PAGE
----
As a result of this he has an almost completely impermeable worldview structured around leftist faculty ideology. His arrogance precludes any reconsideration (look at his recent interview with Jeffrey Goldberg - he shows virtually no signs of reassessing his naïve policies towards Israel and the Palestinians).

Moreover, he is now a complete bore.

As for Lena Dunham, she strikes me as just another shallow leftist thinker who (as you correctly point out) has been elevated beyond her very modest real talent.

Sam L. said...

Remember? No. Never watched it. I do recall some hoo-haw about it. I think the term "transgressive" was used, which I find to be a very reliable indicator for not-worth-my-time. OH! And boring.

"When everyone around you is telling you how brilliant you are you are going to start believing that whatever passes through your mind is genius." And you don't just phone it in, you txt it n.

"Of course, the fault does not lie with Lena Dunham. It lies with those who are older and wiser and who should have known better." Older, yes; wiser, obviously not.

Also, Anon has nailed another part of it. Self-esteem so quickly becomes narcissism.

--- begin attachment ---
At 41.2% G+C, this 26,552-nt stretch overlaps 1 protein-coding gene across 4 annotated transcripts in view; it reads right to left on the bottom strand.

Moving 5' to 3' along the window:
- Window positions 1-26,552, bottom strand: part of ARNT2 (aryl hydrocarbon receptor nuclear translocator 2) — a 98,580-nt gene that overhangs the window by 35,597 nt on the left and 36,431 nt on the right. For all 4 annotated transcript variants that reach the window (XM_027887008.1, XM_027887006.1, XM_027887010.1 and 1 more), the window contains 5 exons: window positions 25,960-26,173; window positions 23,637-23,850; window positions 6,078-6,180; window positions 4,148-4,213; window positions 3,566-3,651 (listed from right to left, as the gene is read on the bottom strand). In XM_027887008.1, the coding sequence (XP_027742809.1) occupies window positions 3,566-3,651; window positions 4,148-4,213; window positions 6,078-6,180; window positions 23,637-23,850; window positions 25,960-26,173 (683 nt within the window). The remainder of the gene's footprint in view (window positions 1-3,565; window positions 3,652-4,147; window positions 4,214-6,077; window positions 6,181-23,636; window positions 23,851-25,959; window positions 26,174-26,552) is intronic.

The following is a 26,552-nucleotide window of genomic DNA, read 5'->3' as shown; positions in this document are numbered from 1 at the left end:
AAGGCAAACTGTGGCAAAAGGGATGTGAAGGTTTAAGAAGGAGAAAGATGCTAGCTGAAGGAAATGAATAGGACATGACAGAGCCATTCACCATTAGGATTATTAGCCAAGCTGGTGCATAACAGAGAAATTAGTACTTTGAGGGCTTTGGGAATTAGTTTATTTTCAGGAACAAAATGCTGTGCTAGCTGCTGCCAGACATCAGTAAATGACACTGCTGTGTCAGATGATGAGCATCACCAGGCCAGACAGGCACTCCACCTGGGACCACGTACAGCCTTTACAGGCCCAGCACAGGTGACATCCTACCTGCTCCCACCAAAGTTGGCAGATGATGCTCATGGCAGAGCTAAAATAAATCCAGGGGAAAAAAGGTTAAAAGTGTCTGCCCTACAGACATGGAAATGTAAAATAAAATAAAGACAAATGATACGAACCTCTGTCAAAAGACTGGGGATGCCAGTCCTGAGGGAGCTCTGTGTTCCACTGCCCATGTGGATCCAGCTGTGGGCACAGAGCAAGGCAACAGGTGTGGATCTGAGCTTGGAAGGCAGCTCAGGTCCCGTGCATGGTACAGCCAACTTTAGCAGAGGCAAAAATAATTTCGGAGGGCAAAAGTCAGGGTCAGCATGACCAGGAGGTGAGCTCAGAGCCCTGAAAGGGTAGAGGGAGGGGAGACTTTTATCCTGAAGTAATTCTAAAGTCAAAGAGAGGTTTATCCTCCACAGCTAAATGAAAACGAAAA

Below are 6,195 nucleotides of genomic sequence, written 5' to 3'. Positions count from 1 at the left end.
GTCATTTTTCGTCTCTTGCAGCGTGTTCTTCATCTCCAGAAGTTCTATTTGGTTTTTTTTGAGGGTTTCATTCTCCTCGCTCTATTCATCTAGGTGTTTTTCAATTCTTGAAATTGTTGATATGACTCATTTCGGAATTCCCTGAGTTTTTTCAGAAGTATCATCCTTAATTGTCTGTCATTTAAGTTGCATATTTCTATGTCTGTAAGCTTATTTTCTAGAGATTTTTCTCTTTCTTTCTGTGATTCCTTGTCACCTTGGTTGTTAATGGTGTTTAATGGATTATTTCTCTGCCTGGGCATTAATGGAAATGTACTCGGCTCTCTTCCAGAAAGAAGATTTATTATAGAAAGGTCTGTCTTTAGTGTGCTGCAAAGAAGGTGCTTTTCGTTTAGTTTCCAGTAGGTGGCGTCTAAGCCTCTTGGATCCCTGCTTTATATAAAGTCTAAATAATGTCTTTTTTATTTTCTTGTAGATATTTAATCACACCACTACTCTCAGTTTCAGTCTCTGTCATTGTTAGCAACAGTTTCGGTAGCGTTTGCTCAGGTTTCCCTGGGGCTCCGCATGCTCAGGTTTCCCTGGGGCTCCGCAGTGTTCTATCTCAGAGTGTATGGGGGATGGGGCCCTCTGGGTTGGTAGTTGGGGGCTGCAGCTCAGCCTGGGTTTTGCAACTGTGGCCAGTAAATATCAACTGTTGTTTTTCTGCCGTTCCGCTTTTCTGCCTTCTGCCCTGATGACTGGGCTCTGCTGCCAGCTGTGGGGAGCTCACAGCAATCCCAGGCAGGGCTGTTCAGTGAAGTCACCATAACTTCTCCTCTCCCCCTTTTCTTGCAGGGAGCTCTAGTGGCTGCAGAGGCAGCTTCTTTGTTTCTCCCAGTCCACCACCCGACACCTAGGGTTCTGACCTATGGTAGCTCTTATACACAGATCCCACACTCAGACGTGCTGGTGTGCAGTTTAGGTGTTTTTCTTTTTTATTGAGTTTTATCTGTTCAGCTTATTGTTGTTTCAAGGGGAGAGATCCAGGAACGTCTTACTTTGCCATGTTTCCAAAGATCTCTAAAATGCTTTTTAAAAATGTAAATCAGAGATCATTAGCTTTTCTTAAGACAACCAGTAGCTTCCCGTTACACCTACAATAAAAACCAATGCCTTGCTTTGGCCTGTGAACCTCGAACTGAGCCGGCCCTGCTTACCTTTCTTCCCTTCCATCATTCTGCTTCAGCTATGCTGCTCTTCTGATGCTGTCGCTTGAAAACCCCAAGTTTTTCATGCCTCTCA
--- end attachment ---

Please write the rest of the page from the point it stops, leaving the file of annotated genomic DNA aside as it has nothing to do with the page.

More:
Stuart Schneiderman said...

Thanks for the comments.

Indeed, what I was saying about Lena Dunham does apply rather well to BHO, even though I was not thinking it while I was writing.

Today's Weekly Standard has an essay explaining why BHO is our first woman president.

Lastango said...

"When everyone around you is telling you how brilliant you are you are going to start believing that whatever passes through your mind is genius."

I completely agree. For talent and inspiration to manifest over the long term, it must be accompanied by skill and professionalism. Amid the accolades thundering inside the media-Leftist axis, somebody forgot to tell that to Lena Dunham.

But I can see why Dunham would be content to muddle along; from the political ranks to the stage, there's such a long history of mundane and substandard people richly rewarded merely for being overtly progressive. Once you're in the club you've got it made. Why should she think she needs to be something more?

Jeff Dorsai said...

who would have thought a show thats only "unique" feature was naked overweight chicks having sex would become unwatchable ...
when Dunham starts giving bj's on every show just to "shock us" maybe then everyone will realize she had no unique talent other than no sense of shame ...